Most Powerful Moms: America's CEOs | Working Mother

Most Powerful Moms: America's CEOs

Most Powerful Mom CEOs are leading some of America's largest companies with interests that range from banking and finance, through retail and consumer goods to international mining and chemical manufacturing. They are at the top of their professions and among a very small group of women in the rarified air above the glass ceiling.

Mary Callahan Erdoes, JP Morgan Asset Management thumb

Mary Callahan Erdoes, JP Morgan Asset Management thumb

Mary Callahan Erdoes, CEO, JP Morgan Asset Management

Despite major advances by women in business in recent years, the glass ceiling remains largely intact at the top of major corporations. According to the research group, Catalyst, as of 2010, there were 27 women CEOs at the helm of companies on Fortune’s 1000 list (the list is compiled based on revenue). That means that women are running a mere 2.7%. That small percentage who have beaten the odds are running major multi-national corporations, are supervising thousands of employees and are responsible for generating billions in revenue.

So how did we choose’s Most Powerful Mom CEOs? The women CEO club is a small, but elite group, and the women at the helm of companies who are also moms is an even tighter group. The women we have chosen for this list have at least one child at home who is under 18 years old. They are all true groundbreakers, shattering myths about what it means to be a top executive and a mother. Not only are the women on this list powerful mom CEOs, they are also some of the most powerful women in the country. Many are in what have been long considered male-dominated industries like mining and chemicals. Only two lead women-centric companies like the CEOs of Avon and Ann Taylor.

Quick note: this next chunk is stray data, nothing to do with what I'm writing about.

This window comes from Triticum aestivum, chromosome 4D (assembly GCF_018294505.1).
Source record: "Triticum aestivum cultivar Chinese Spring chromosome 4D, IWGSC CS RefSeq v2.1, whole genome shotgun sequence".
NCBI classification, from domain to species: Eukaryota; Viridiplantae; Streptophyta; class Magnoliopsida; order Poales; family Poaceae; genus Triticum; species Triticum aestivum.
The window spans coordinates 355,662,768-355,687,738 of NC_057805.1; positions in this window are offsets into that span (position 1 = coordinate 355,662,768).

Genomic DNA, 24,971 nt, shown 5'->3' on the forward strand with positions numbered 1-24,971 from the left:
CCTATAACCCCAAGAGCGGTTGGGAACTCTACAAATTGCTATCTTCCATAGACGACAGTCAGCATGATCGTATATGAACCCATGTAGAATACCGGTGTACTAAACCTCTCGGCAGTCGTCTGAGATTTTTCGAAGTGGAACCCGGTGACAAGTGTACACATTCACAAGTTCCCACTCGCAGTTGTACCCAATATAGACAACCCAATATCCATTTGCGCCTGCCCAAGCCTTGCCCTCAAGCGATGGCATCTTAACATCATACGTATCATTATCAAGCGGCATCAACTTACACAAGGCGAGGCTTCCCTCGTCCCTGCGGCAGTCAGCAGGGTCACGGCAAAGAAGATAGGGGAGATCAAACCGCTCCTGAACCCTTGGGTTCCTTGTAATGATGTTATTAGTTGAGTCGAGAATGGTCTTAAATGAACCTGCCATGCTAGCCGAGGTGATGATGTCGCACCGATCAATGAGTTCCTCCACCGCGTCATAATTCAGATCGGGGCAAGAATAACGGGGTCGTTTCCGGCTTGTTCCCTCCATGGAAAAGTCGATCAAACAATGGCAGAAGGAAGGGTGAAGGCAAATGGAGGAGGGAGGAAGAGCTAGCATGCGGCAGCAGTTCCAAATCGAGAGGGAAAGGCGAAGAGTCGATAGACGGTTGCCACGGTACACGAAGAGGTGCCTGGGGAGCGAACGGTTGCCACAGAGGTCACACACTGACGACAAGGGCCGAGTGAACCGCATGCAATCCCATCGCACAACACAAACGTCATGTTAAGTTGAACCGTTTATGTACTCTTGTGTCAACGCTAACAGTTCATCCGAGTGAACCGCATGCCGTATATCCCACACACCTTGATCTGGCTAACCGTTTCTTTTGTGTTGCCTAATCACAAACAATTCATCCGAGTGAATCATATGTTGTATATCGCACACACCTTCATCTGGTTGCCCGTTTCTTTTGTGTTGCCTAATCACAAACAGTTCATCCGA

The majority on this list are the first women to head her company, including PepsiCo’s Indra Nooyi, WellPoint’s Angela Braly, DuPont’s Ellen Kullman and Avon’s Andrea Jung—making them some of the most visible and scrutinized CEOs in America. “Being a woman,” says Nooyi, “you've got to be smarter than anyone else.” A few lead companies on the 2010 Working Mother 100 Best Companies list notably Pepsico and Wellpoint.

Interestingly enough, despite demanding careers the women on this list are shattering the concept that powerful working women can’t have big families on top of their challenging jobs. Cynthia Carroll, the CEO of Anglo American, is a mom of four. Others have broken the two-child norm. Ellen Alemany, CEO of Citizens Financial Group, Mary Callahan Erdoes, the CEO of JP Morgan Asset Management, DuPont’s Kullman and Wellpoint’s Braly each have three children each. _

More CEO moms in pictures

It’s easy to wonder how these women are balancing their work and family lives. Several have spoken out about the help their husbands provide by choosing to be stay-at-home dads. Braly’s husband quit his family’s trucking business to stay home with the couple’s three children. Anglo American Carroll’s husband quit his job as an accountant following the birth of the couple’s third child. They now have four children. Both women say their husbands’ willingness to be the primary caregiver has allowed them to rise through the ranks without feeling their children are suffering for it.

And while the women on the list seem to defy the odds of work-life balance, many say that letting go of the need to be perfect is the secret to their success. Avon’s Jung advises women to put “mom guilt” aside. “Don’t feel guilty on either side of it. I used to feel guilty. If I was with my kids I felt guilty about work, and if I was at work, I felt guilty about my kids. That was the early years. I’ve learned that as a working mother you can’t have it all and certainly not in one day anyway. You can find the balance.” Good advice for moms no matter how much your job pays.